We’ve also heard rumblings that the Apple watch 7 could add blood glucose monitoring capabilities. While Apple’s unlikely to reveal anything that tips off the features of its next smartwatch prior to the expected fall release, we could hear about additional health monitoring capabilities coming to watchOS 7. Mental health tools that monitor stress and warn of potential panic attacks seem like a natural extension for Apple’s watch.
Oh, and we’ll see new watch faces on Monday – oh so many watch faces.
tvOS 15: Yes, even Apple TV’s software gets some time in the WWDC spotlight, though we imagine Apple will dispense with this update quickly. The biggest rumor swirling about tvOS 15 is a possible interface overhaul, its most significant revamp since tvOS added new screensavers and multiuser support for the What’s Next view. We would bet parental controls and Screen Time monitoring tools are on the agenda, too.
One more thing – homeOS: Another Apple OS? In this economy? We wouldn’t believe it ourselves, if not for a job posting that appeared this week that hinted at a homeOS platform in the works at Apple. Presumably, this software would help manage smart home devices, an area where Apple’s HomeKit has the likes of Amazon and Google. Apple could certainly benefit from “a more focused and rational smart-home strategy,” Snell said, “which has shown signs of coming together after several years of disarray.”
That said, there’s a lot of road to travel from a job listing to an entirely new software platform. Apple could very well be working on software to beef up and unite its smart home offerings, but that could also be something that’s not quite ready for the WWDC spotlight this time around.
WWDC 2021 predictions: What about hardware?
Developers want to hear about software, not hardware, though that hasn’t stopped Apple from using WWDC as a launching pad for new Macs in the past. Besides last year’s Apple Silicon presentation, 2019 saw Apple introduce the Mac Pro while 2017 gave us the iMac Pro, a new iPad Pro and the since-discontinued HomePod speaker. So hardware can happen, and has very recently, usually in odd numbered years.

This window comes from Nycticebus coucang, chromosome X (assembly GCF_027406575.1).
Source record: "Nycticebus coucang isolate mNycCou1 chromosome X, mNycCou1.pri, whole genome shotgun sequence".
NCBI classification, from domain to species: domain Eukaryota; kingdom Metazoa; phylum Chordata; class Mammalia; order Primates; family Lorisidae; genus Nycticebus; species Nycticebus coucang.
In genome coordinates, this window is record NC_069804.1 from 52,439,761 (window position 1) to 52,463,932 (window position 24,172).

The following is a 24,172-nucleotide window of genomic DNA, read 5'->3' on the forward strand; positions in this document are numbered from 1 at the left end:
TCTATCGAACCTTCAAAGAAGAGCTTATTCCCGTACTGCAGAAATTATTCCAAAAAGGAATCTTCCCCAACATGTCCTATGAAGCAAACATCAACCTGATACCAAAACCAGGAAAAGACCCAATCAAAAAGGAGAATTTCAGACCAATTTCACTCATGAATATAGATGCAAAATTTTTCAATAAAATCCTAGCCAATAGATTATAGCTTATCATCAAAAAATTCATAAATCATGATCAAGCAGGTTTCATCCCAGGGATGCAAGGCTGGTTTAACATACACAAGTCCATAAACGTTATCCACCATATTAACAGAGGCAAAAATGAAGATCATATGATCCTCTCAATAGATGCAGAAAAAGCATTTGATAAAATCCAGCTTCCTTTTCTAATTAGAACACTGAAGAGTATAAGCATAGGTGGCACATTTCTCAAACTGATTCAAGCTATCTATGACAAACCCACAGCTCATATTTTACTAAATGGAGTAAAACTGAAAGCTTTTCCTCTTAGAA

In addition to that trend, you’d figure Apple would really love to update us on the status of the transition to Apple-built processors. Following last year’s announcement, we’ve seen the M1 appear in the MacBook Air, Mac mini, iMac, 13-inch MacBook Pro and even the iPad Pro. Apple’s reportedly working on a new version of its processor, and WWDC provides the company with a perfect opportunity for an update.
“There are strong signals that Apple is readying two new MacBook Pro models for this summer, based on Apple’s own processors,” Snell said. “Given that the MacBook Pro is the favorite device of Apple’s developers, a developer conference isn’t a bad place to announce such hardware – if it’s ready.”
Hence, that’s why you hear rumors about 14- and 16-inch MacBook Pros making their debut at WWDC. Those machines would be powered by the M2 (or M1X if that’s what Apple calls the next version of its Mac processor). It all depends how far along Apple is in the development process; otherwise, there’s nothing stopping the company from holding off on that announcement until later in the summer.
As for other hardware – new iPhones, new Apple Watches and new iPads that can run all this updated software Apple plans on previewing – don’t hold your breath. Instead, wait for the fall, which is when Apple tends to show off its new consumer-facing hardware.